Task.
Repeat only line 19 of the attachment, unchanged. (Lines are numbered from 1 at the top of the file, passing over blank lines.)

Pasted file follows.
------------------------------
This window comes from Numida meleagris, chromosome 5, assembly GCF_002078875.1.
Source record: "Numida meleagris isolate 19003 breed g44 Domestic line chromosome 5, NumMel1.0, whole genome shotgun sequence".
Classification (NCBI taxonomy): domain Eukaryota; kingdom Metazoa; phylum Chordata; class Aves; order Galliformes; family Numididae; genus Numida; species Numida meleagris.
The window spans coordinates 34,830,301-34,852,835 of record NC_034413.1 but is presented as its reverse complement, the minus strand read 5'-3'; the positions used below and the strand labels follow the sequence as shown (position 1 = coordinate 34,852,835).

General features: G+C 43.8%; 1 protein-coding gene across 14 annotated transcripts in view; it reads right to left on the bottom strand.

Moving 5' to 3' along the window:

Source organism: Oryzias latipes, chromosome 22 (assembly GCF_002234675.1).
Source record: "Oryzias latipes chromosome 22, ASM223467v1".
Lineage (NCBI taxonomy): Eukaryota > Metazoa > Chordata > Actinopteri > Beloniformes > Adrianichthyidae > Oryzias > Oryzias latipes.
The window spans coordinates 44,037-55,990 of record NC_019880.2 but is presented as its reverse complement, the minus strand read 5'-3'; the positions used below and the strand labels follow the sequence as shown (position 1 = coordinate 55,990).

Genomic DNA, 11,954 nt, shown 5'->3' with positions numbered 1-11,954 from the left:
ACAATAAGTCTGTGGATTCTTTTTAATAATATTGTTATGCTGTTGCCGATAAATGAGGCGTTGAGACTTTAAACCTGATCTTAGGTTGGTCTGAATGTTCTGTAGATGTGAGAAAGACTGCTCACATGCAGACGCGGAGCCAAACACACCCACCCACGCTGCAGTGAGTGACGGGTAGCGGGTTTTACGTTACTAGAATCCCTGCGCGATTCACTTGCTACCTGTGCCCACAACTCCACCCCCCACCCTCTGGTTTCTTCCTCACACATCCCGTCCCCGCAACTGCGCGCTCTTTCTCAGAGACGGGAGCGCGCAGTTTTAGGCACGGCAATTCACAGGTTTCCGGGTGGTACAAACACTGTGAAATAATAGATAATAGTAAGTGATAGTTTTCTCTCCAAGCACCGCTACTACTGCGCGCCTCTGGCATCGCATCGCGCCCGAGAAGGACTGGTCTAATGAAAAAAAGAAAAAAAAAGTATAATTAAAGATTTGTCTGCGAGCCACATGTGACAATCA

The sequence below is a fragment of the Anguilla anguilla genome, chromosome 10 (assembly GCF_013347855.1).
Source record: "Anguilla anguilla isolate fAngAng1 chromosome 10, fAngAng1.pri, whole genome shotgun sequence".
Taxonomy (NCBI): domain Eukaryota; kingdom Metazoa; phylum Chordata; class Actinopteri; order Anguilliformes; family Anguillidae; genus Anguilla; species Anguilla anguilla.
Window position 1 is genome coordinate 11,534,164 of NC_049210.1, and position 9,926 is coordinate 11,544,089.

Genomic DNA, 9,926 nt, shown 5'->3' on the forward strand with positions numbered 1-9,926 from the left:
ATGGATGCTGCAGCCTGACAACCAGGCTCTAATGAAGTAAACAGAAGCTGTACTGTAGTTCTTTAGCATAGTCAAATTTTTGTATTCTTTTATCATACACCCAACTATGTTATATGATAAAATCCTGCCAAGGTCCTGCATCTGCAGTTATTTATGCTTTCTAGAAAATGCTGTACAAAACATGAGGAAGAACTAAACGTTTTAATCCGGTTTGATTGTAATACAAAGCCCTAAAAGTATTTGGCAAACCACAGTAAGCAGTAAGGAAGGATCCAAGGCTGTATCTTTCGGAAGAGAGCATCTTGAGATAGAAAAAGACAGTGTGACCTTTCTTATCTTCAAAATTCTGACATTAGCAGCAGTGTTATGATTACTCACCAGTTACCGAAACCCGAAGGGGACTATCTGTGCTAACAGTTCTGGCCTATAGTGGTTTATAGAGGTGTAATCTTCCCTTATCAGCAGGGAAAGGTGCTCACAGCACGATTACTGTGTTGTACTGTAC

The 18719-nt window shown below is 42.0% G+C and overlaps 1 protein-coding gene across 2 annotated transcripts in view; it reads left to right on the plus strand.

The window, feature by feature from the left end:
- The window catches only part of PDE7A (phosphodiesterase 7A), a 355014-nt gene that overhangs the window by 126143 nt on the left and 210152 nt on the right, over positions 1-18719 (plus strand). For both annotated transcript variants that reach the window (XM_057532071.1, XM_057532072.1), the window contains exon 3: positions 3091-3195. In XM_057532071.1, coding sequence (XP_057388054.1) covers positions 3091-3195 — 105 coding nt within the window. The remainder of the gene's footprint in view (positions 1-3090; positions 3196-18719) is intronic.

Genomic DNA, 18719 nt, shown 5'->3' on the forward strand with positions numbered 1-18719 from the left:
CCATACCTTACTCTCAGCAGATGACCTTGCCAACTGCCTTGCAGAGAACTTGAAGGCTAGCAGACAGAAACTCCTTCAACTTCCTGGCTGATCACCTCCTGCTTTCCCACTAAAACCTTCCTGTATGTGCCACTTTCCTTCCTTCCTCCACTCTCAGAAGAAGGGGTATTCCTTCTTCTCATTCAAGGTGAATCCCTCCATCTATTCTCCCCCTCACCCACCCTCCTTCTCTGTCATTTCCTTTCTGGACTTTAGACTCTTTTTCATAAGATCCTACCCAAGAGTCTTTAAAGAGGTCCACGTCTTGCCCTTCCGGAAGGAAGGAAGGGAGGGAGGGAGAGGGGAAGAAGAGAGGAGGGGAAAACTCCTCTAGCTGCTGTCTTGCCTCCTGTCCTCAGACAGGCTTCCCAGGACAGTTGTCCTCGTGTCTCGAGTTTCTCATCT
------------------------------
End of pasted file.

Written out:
The 18719-nt window shown below is 42.0% G+C and overlaps 1 protein-coding gene across 2 annotated transcripts in view; it reads left to right on the plus strand.